Hearing loss in children can significantly affect mental development, especially in the areas of language and speech. This is why early detection and intervention is of utmost importance. The earlier a child with hearing loss receives therapy and intervention, the higher their chances of normal language and speech development in spite of the presence of hearing loss.
There are many factors that contribute to hearing loss in children. While not all causes are congenital (present at birth), many children lose their hearing at a young age due to genetic and environmental factors. When children lose their hearing before or during the age of language development, it becomes even more critical to receive early intervention. One of the most common causes of hearing loss in children is Otitis Media, characterized by inflammation of the inner ear caused by fluid buildup, which can result to conductive hearing loss.
Signs and Symptoms of Hearing Loss in Children
For early detection and intervention to be possible, it is important for parents and caregivers to know the signs and symptoms of hearing loss as early as infancy. Below are some of the signs and symptoms of hearing loss that can be observed by age:
Infants and Toddlers
The most crucial ages for language development is from birth to 4 years of age, which is why it is important to pay extra attention for any signs that may suggest your child has hearing loss.
Infants respond to the many different sounds around them from birth. If you notice that your child does not appear startled or is not awakened in the presence of a loud noise or does not appear to respond or follow your voice when you talk, it can be a sign that there is a problem with your child’s hearing.
From 4 to 9 months, your child should be able to respond by smiling when spoken to and follow familiar sounds. At this age, they also make a lot of babbling noises and can cry differently depending on their needs.
By 9 to 15 months, most kids can say two syllable words like “mama”, understand simple words when spoken to, repeat certain sounds, and responds when called by their names or when they hear the sound of a familiar voice.
By 15 to 24 months, they are able to appreciate songs and stories, follow simple requests, and can say several words or simple sentences. If any of these milestones are absent, it may be a sign that your child has hearing loss.
While kids reach certain developmental milestones at different ages, the absence of most of the aforementioned developments may indicate a problem. Contact your doctor right away and schedule a hearing test.
Preschool and Older
It is easier to detect hearing loss in school-age children because there are more obvious signs that can suggest a problem with their hearing. Some of these signs include:
- Listens to music or watches television at very high volumes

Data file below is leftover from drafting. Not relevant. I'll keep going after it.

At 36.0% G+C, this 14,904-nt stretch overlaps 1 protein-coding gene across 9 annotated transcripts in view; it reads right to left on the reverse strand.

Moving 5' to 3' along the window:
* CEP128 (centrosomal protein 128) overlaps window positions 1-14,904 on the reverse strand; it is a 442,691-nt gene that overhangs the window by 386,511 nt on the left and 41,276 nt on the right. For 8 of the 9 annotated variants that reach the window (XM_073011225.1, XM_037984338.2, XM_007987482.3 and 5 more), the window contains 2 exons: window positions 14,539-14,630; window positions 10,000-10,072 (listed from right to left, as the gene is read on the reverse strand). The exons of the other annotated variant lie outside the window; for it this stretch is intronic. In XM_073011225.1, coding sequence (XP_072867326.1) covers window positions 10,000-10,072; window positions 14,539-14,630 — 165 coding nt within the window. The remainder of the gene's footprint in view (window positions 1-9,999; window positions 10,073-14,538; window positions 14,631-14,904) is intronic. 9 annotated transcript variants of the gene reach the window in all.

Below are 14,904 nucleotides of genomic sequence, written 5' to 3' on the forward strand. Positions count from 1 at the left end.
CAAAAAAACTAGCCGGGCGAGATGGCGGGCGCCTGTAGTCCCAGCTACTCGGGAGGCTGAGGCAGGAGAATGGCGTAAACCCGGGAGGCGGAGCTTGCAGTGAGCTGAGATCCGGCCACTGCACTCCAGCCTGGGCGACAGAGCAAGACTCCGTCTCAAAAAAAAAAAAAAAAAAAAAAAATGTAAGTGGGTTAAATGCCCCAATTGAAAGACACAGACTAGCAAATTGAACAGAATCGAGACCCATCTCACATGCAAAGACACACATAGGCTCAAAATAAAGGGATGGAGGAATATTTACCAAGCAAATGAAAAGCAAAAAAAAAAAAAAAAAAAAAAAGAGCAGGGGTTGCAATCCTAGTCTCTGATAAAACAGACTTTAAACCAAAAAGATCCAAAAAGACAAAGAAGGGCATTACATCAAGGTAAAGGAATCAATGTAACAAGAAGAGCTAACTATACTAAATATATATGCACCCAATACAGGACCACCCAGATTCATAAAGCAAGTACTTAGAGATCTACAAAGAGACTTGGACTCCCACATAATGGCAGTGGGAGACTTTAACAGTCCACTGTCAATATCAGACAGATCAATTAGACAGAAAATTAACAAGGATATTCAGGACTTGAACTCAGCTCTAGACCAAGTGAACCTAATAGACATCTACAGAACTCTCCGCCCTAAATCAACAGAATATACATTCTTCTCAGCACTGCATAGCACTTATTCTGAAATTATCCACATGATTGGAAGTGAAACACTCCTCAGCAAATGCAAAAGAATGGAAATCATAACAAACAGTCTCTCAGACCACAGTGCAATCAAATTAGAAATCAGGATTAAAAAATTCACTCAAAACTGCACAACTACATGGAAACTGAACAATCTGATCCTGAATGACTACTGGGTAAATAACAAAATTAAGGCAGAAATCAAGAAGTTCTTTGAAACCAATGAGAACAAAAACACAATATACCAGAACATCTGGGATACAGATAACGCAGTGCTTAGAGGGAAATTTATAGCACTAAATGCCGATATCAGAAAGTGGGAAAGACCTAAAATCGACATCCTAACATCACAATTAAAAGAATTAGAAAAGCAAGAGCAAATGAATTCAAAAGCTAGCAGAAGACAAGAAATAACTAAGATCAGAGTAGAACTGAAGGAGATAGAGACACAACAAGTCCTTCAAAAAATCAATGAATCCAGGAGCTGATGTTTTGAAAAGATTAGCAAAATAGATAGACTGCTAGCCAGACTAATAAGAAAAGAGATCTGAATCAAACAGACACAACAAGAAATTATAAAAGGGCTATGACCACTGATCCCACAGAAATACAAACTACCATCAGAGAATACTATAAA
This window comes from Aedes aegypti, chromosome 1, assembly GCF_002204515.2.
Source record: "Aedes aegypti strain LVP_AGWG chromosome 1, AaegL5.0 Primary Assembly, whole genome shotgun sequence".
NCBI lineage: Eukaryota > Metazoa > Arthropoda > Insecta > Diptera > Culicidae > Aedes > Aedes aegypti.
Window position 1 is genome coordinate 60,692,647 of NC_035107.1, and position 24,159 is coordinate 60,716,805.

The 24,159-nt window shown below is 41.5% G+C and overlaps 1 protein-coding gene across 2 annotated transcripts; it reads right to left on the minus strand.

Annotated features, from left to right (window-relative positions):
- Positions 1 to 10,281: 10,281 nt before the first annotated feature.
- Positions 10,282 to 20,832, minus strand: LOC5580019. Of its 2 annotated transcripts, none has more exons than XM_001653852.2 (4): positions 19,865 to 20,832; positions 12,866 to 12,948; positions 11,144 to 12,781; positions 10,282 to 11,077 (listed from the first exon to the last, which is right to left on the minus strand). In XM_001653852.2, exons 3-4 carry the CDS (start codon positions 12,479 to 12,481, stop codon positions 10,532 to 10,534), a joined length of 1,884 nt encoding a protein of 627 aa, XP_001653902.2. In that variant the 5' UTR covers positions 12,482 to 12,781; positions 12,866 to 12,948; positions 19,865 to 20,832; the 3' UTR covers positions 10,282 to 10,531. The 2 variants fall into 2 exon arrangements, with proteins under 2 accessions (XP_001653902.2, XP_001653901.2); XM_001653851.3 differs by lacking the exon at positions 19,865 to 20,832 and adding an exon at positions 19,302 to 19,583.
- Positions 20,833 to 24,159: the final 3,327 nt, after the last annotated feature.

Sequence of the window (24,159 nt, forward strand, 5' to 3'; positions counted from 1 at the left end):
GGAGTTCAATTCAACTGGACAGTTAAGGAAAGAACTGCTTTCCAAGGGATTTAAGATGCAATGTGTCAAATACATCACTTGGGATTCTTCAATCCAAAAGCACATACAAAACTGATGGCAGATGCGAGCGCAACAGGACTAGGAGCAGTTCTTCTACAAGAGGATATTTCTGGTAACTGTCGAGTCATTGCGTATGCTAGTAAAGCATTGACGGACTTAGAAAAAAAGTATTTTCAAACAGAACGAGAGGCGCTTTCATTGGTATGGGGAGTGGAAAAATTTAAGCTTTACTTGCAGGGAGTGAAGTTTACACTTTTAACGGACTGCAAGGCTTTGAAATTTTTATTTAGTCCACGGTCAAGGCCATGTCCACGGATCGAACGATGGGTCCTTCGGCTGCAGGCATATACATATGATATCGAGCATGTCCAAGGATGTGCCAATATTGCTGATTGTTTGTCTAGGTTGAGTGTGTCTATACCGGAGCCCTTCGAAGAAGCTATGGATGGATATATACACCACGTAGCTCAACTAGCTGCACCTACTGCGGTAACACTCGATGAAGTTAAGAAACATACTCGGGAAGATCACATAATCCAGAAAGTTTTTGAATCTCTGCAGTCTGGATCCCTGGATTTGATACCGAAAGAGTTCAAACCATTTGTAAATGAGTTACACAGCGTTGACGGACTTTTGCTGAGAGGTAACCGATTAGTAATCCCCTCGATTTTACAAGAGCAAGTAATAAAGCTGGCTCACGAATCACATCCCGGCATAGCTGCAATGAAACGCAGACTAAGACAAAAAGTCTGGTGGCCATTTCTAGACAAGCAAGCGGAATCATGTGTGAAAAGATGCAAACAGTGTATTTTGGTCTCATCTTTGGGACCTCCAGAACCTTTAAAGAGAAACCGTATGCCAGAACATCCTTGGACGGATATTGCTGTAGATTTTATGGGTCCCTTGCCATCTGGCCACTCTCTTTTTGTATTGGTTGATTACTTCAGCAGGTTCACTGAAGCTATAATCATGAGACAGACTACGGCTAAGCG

- Does not respond when called
- Speech delays and impairment
- Speaks differently compared to other children
- Does not respond appropriately to questions or requests for questions to be repeated several times before responding
- Experiences head noise and ear pain
- Poor academic performance
It is worth noting that while these are common signs of hearing loss in children, the observance of these signs alone without a proper hearing test will not confirm that your child has hearing loss. A proper hearing evaluation is what will ultimately determine whether your child has hearing loss.
The type and degree of hearing loss will determine the appropriate treatment for your child.
Conductive hearing loss can be treated surgically but it depends on the cause and degree of the hearing loss. Not all hearing loss can be treated; however, some can be managed with electro acoustic devices like hearing aids and specialized speech and language therapy.
Depending on the type and degree of hearing loss, your child’s audiologist may suggest the use of an amplification device like a hearing aid. It is important to note that children as young as 3 weeks of age can already use amplification devices. Children with permanent hearing loss and those that experience frequent loss of hearing caused by Otitis media are all eligible candidates for amplification devices.
Children aged 1 year and above who have severe to profound bilateral sensorineural hearing loss may also be eligible for cochlear implants depending on diagnosis, the child’s hearing history, and the decision of the family.
Your audiologist can also recommend management and rehabilitation services for your child. Through frequent checkups and observation, an audiologist and other professionals can determine the ideal intervention program for a child with hearing loss.
While hearing loss has significant effects on your child’s language and speech development, early intervention can help your child develop speech at par with hearing kids.
Children from birth to 21 years of age are eligible for early intervention services under the Individuals with Disabilities Education Improvement Act (IDEA). Infants and toddlers fall under IDEA Part C, which offers early intervention services from birth to 2 years of age. Children and teens from age 3 to 21 are covered by IDEA Part B, which offers special education support and additional intervention programs.
You can also find information and seek assistance from your state’s Early Hearing Detection and Intervention Program (EHDI). EHDI promotes early detection of hearing loss in infants and children and helps families through intervention programs and testing services.
There are also many national organizations that can help children and their families cope with hearing loss such as, the American Society for Deaf Children and the Deafness and Family Communication Center, among many others.